https://www.tomdegan.blogspot.com

    Tom Degan
    Goshen, NY

  • Bronch O’Humphrey

    Steve here must not know any small business owners. Which is something I’d expect from CPI.

    Go talk to that auto shop down the street, or the clothing store around the corner, or the high-volume restaurant at the end of your block. Find out what they pay for health insurance. Find out if they can afford paying what they pay now. Find out how many insurance companies would actually give them a quote.

    Then come back and let’s talk about what this bill does to the country.

    • Steve Plunk

      This small business owner understands the cost of insurance but I also understand why it costs so much. Health care is expensive so insurance must necessarily be expensive. This new law does nothing to deal with those rising costs or the incentives to make care more expensive than needed.

      By avoiding cost containment strategies the government will now apply it’s proven ability to make things worse and more expensive at the same time. Inefficiency will be the standard from simple doctor visits to complex long term care. Not only will we be forced to pay more but we will be less satisfied.

      I knew we were dealing with lies when the Dem leadership talked of insuring pre-existing conditions. That not insurance it’s just socialized medicine. They can’t even call it what it is so what else might they be hiding? I feel sorry for my son who will inherit this mess and the debt that comes with it.

      • valley p

        “This new law does nothing to deal with those rising costs or the incentives to make care more expensive than needed.”

        That’s not accurate Steve. The law contains a number of cost control measures, and they were recognized by the CBO. The only reason we can (maybe) insure 32 million more people and save some money is because the ridiculous inflation level of medical care and insurance is now expected to abate.

        It would have been nice had “conservatives” sat at the table in good faith to put forward more and better cost controls in this bill. They chose to cast stones instead.

        “I knew we were dealing with lies when the Dem leadership talked of insuring pre-existing conditions. That not insurance it’s just socialized medicine.”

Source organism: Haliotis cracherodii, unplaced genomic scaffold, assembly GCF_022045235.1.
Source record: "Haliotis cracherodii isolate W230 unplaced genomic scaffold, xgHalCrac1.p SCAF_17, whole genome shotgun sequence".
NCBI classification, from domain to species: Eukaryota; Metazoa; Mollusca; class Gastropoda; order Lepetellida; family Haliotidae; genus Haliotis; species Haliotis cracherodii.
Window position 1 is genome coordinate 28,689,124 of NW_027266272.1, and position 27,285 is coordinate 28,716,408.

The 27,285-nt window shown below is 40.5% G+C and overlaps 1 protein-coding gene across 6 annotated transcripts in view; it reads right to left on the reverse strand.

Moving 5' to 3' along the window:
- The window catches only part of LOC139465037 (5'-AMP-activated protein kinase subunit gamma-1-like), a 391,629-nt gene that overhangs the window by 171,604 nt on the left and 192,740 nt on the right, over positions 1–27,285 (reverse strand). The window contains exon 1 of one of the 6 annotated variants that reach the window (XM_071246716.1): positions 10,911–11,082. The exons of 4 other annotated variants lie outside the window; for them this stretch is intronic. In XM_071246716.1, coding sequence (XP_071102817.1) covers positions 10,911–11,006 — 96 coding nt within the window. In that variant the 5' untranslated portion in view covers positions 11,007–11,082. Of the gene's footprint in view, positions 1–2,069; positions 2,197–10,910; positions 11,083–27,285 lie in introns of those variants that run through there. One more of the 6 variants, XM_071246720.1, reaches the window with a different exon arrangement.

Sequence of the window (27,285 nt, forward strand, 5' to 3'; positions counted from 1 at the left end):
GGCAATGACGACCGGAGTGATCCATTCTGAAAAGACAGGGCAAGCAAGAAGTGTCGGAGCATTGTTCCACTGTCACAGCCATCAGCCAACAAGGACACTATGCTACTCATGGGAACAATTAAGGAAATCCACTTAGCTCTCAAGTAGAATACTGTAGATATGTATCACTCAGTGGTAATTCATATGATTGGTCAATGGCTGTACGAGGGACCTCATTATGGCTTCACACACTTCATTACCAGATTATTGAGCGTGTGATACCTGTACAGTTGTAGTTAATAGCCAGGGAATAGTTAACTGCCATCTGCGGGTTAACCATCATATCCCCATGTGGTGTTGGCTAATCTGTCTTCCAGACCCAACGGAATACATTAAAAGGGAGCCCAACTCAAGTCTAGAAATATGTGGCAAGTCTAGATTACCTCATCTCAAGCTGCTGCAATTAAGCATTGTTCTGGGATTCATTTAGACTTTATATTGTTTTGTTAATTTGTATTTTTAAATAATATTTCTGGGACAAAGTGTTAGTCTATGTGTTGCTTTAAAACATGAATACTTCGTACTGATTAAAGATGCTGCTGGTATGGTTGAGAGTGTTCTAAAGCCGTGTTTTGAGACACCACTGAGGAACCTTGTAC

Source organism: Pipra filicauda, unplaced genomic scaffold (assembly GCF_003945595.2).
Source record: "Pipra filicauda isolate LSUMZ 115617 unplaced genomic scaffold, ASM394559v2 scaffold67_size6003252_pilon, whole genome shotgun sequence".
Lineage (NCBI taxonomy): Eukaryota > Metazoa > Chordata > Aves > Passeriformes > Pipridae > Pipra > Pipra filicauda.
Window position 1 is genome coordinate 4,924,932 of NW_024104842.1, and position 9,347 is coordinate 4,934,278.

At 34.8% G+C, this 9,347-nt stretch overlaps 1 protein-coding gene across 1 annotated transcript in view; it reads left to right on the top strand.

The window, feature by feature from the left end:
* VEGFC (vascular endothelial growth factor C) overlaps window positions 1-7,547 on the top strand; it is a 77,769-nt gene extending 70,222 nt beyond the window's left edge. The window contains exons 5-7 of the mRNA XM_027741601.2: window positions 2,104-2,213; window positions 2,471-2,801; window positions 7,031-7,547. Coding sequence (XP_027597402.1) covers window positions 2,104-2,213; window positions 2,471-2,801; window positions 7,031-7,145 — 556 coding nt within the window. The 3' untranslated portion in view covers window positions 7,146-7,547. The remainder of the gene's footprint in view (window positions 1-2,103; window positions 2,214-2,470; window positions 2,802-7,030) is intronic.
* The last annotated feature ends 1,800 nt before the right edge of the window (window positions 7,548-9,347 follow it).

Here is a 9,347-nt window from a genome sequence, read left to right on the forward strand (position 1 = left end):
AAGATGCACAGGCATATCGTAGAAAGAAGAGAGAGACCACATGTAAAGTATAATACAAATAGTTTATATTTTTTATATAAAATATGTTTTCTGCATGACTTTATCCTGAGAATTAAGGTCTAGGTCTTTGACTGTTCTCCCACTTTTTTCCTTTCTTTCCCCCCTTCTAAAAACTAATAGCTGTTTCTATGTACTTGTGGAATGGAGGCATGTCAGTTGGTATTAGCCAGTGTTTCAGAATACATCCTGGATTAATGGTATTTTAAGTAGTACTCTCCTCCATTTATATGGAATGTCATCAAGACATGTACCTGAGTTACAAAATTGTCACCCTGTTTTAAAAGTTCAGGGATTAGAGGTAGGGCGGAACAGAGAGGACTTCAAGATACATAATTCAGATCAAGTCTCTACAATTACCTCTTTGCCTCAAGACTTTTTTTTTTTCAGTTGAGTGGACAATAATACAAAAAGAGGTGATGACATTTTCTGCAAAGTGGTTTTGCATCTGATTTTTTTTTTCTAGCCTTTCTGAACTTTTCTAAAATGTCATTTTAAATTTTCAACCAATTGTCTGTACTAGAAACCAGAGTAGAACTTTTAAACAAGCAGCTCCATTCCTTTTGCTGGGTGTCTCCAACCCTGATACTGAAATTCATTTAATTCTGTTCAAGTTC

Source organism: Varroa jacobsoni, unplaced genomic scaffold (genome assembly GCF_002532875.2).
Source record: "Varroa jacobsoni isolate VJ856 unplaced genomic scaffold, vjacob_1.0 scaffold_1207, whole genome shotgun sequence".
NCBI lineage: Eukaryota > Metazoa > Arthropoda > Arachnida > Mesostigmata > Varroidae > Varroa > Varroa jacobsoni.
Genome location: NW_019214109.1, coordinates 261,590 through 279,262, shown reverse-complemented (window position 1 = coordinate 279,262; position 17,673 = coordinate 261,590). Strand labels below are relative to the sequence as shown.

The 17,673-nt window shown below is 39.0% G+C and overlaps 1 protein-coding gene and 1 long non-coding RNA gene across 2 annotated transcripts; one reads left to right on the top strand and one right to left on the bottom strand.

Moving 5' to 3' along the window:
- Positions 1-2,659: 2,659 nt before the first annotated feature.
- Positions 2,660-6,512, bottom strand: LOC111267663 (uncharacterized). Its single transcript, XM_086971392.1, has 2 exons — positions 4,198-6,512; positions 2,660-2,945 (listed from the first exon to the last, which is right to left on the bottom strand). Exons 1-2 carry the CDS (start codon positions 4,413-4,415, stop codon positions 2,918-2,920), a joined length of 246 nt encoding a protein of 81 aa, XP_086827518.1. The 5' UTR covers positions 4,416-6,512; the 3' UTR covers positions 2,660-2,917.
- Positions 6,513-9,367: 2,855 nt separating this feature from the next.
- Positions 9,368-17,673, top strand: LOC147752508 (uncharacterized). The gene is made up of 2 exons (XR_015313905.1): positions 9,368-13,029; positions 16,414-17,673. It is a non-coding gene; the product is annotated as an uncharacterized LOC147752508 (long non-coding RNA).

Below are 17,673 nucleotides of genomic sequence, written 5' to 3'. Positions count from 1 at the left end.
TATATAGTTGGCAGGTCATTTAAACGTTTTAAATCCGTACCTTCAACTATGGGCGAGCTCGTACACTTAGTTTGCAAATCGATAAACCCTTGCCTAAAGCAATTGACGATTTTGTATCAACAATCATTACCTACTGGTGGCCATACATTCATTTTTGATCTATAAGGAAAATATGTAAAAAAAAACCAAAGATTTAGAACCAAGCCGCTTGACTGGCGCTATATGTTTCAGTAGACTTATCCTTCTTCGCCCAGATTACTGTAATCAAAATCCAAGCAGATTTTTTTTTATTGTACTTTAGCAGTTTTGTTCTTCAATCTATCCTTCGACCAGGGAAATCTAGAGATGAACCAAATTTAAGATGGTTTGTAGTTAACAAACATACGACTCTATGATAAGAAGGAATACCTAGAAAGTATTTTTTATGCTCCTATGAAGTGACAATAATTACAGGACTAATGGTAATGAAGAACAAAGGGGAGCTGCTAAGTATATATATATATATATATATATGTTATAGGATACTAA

Wrong. It expands access to affordable insurance. Socialized medicine is what the British, and only the British have. We are nowhere near that with this bill. The closest analogue may be the Netherlands, Germany, or Switzerland, and we are pretty far from what they have as well.

        • Steve Plunk

          You are wrong on all counts.

          Name one cost control feature. There are none and don’t count cutting medicare reimbursements as some sort of cost control, that’s rationing. The only way to pay for any of this is to force younger, healthier people into the pool to cover the sick. Costs will continue to rise and the system will consume more of our wealth.

          Conservative put forth plans but were not given a place at the table. Don’t misdirect on this one. The Dems did not allow anyone but leadership approved parties to formulate this reform.

          Covering preexisting conditions is like buying fire insurance while your house is in flames. Insurance is shared risk. Covering preexisting conditions is not shared risk. It is a charitable action financed by the government with funds from others. From each according to their abilities, to each according to their needs. Socialism.

          • valley p

            “Name one cost control feature.”

            Its amusing that free market advocates like yourself are disappointed that the bill does not include the sort of direct cost controls that single payers systems have. Nevertheless, the bill Obama signed has *not just 1 but 5* significant elements expected to reduce or hold down the cost of both health care and health insurance:

            1) The market exchanges will vastly increase competition and thus put a brake on prices
            2) The Independent Medicare Advisory Board has the power to implement cost saving measures, bypassing congressional approval (a key reason CBO estimated Medicare financial life just got extended by 9 years)
            3) The “Cadillac plan” tax
            4) Medicare “bundling” of payments to care givers is expected to reduce unnecessary procedures
            5) The Feds now have oversight over premium increases

            Cutting over payments to Medicare Advantage is not rationing. It is cutting waste, something conservatives used to be for. Medicare proper delivers the same service for 16% less, so why should taxpayers subsidize private insurers? We shouldn’t. Even if there were no Obamacare at all, this measure alone is a good idea that should have been implemented by Republicans years ago.